My first encounter with the non-buddhist project was a traumatic experience. After a long struggle to find a spirituality that suits my needs, I began to settle in to some sort of naturalized buddhism. The settledness felt good, for I was relieved of constantly thinking about a way of life for myself. I should have known better. Since my teens, I always had a hammer with me which sooner or later smashed my ideological dreams. There were times when the hammer hanged on my belt but I could not find it, just like searching one’s glasses when they are in fact on the nose.
But at that time, the non-buddhist project reminded me implacably of my hammer. I used it cautiously but constantly. So, did this experience liberate me of my constant search for a safe haven? Wide of the mark! I first turned to Christianity (yes, you read it correctly) and soon jumped on the philosophy bandwagon, hoping to find my safe haven in an atheistic naturalism. While deeply hoping for quietude, everything I established was smashed again, leaving me in more than ruins, something like a black hole lurking beyond the ruin. Nothing was left.
And that’s where I am now, trying to live my life without living beyond my means. I am still haunted by a lot of questions: How should I live my life? Should I engage socially and politically? If yes, what should be my compass? Do I need a worldview like naturalism? Isn’t everything relative in the end?
To engage these questions, I am trying to put into practice ideas from Laruelle’s nonstandard philosophy. In what follows I will try to explain how they are of help to my engagement with life.
The Arena Under the Dome
Awakening from a deep slumber, I find myself in an arena abundant with ideas, philosophies, religions, thoughts. But something is different than in the haven of my slumber. Here, in the arena, it is impossible to project one’s immanent thoughts to the outside. All ideas created in its inside share the fate of not being able to break through the dome canopying the arena.
And what naturally comes along with a multitude of ideas under a black dome is the fact that those particles not only bounce into the dome (only to bounce back), they also bounce into each other. It is important to realize that these two kinds of events have different effects.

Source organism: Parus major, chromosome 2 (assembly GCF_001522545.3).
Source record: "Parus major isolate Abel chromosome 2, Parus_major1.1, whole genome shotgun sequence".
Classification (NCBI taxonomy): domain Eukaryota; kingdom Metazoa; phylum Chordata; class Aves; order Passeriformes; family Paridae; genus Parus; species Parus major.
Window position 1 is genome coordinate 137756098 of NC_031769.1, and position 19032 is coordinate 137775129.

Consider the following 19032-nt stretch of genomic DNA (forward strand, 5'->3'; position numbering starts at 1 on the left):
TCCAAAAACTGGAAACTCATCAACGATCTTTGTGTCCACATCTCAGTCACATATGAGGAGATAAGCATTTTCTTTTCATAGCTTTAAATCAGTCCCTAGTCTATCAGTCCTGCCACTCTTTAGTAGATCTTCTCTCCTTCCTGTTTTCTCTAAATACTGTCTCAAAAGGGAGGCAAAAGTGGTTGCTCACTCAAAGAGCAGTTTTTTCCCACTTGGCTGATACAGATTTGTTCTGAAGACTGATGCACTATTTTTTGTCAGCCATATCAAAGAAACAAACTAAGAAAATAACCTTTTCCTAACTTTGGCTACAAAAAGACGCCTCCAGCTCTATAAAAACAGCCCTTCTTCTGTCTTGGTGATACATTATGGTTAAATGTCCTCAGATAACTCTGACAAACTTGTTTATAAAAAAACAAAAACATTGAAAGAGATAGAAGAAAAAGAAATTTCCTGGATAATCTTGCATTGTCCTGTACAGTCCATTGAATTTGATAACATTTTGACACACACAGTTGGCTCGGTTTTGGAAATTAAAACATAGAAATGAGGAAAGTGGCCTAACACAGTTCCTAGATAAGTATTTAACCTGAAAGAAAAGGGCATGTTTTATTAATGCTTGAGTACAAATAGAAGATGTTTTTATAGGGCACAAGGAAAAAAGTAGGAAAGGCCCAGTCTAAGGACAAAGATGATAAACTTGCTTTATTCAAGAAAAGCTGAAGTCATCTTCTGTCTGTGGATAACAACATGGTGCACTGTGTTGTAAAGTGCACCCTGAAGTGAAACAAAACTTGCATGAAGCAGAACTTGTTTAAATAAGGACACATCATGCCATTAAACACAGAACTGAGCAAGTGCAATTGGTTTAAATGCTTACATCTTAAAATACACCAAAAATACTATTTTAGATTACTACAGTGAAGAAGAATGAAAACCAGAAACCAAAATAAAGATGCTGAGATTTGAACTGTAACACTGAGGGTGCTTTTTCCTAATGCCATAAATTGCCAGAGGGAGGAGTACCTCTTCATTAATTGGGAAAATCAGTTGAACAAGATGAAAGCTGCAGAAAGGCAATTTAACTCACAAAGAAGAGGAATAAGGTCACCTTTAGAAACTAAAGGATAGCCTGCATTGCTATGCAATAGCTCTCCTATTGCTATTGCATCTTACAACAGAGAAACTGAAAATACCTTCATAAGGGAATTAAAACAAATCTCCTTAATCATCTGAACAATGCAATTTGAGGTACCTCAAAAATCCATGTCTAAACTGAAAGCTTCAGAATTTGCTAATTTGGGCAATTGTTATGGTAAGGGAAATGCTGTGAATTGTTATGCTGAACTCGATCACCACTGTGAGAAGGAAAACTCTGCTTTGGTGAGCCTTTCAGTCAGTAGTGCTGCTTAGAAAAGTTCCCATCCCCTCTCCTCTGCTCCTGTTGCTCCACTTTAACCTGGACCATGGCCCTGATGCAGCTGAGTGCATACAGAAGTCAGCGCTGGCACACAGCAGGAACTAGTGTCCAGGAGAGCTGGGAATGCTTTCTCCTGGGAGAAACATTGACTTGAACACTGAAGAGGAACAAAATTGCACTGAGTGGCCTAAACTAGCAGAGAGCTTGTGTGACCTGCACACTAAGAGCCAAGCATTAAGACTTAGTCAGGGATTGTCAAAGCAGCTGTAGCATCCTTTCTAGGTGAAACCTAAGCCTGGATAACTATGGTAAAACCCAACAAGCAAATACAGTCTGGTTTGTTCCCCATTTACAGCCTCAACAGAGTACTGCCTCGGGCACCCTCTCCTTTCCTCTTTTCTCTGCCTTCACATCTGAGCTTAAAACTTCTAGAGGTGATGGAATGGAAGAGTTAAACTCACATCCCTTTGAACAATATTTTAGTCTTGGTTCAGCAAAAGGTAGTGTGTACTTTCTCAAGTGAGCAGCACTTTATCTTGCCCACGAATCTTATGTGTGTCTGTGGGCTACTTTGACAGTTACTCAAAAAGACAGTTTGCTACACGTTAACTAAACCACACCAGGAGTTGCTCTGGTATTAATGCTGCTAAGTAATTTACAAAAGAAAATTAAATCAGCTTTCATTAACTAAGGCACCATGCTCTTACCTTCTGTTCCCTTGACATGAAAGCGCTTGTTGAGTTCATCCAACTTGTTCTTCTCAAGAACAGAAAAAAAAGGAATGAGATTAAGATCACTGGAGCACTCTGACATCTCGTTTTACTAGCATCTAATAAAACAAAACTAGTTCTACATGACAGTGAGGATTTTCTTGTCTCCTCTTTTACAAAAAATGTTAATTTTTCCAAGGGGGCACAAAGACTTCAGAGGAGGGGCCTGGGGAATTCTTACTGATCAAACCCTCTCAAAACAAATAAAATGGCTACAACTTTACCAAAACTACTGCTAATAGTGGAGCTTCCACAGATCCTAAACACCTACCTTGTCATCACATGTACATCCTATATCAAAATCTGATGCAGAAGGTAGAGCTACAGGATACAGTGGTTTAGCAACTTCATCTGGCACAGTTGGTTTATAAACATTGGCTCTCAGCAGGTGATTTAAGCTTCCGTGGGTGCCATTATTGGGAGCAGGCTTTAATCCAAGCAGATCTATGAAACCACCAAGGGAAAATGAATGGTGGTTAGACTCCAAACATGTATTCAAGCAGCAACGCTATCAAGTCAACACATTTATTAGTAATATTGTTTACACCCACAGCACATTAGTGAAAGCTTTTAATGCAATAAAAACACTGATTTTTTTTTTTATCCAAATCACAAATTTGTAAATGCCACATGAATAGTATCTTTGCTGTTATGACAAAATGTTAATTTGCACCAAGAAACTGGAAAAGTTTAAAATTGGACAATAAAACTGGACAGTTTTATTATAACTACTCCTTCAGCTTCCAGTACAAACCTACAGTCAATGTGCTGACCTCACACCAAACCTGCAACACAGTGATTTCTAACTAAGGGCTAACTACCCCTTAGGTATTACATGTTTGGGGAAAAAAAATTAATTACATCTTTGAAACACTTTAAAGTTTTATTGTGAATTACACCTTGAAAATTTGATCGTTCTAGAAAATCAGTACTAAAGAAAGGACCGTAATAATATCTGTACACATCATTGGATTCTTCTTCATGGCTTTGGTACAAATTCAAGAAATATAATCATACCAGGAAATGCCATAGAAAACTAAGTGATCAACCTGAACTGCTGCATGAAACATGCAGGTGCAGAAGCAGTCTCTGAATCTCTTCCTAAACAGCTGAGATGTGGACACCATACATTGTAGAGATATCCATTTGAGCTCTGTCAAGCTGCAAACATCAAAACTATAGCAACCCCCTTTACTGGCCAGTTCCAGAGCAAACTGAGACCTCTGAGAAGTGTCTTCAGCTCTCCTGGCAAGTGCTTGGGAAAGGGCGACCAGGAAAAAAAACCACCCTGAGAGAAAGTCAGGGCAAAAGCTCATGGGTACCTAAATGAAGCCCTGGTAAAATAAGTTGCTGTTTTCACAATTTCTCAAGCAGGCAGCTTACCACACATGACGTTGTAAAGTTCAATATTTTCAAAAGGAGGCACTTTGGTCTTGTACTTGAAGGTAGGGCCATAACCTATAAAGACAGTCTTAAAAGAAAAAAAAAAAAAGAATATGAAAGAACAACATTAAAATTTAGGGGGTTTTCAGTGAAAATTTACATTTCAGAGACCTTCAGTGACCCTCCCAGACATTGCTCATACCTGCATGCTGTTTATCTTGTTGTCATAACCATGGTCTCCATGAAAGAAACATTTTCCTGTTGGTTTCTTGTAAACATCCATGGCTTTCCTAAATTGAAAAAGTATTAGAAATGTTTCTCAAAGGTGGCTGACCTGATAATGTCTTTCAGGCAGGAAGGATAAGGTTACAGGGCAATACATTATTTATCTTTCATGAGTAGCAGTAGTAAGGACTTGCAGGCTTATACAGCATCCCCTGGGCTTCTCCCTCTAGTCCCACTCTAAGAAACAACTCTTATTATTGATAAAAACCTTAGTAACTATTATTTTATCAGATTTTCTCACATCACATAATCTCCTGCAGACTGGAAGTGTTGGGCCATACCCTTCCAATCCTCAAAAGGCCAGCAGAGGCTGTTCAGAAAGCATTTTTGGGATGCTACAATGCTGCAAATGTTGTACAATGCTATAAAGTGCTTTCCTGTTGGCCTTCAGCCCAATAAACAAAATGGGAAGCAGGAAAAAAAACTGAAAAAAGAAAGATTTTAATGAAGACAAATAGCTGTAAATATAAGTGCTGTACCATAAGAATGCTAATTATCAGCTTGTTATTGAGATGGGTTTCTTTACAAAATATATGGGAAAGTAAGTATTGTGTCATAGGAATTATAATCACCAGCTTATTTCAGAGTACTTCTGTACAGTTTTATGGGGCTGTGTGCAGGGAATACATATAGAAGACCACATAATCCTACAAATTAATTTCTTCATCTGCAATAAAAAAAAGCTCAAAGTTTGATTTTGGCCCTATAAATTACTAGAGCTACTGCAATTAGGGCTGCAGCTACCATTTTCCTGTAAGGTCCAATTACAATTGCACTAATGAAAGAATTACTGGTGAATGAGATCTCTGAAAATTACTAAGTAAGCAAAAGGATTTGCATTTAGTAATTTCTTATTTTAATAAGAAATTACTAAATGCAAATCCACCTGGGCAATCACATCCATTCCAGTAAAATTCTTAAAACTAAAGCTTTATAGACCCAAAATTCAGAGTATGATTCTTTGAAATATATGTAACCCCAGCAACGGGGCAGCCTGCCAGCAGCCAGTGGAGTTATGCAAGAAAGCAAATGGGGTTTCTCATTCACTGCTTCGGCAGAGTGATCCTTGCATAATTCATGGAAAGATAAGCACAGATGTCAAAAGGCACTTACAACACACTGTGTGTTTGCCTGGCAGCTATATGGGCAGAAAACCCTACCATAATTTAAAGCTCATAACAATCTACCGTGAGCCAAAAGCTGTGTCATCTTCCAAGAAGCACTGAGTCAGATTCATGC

Hitting the dome effectuates a bouncing back. That’s it. But when particles are hitting each other, something intimate happens. Their shells get liquefied and begin to exchange their contents with each other. Once those particles have come to realize that getting intimate with each other is much more fruitful than mindlessly bouncing into the dome, the practice begins.
To make clear what this practice could look like, I will use some examples from my own experience under the dome (which may be, in Laruelle’s language, the border to the black universe).
As I said in the introduction, I gave Christianity the opportunity to become a safe haven for me. It did not succeed. There is tons of literature in my library (I am exaggerating a little) on the rationality of theism, respectively, atheism. But despite my willingness to let both views bounce into each other, it was the view of atheism that convinced me more. I would like to emphasize that in the last instance, echoing from beyond the dome, both of these views are equal. They are equal in being both immanent thoughts with the lack of transcendental safeguard.
So have we arrived at relativism? No. Maybe a relativism of sorts. Relating beyond the dome, both theism and atheism are made relative. But within the immanent grounding of the arena, we have immanent tools (like rational, critical discourse) that obviously give us the possibility to choose between the one or the other view. Another example would be the diverging views of naturalism and creationism. By looking at my experience of the world, I simply cannot make sense of a transcendental designer. What I am seeing and experiencing can best be explained by evolution.
So yes, I am taking sides, but in a disempowered style. I am open to new findings, arguments, experiences, observations, always expecting to be surprised at what may break into the immanence of my thoughts.
I don’t know if I got Laruelle’s idea right. Maybe I failed. But from my point of view it seems to be imperative that when modeling all the stuff in the arena, we have to choose models that make sense to us and put them to use.
Always reminding ourselves that we should not live beyond our immanent means.
Matthias Mauderer is a man who does not want to tell much about himself. He tries his best to make it through life, always having had problems to determine exactly who he is respectively to see a meaning in such a determination. He simply is who he is, holds down a job as social pedagogue, loves making and hearing music, is fond of thinking about everything else and spends as much time as possible with his family.
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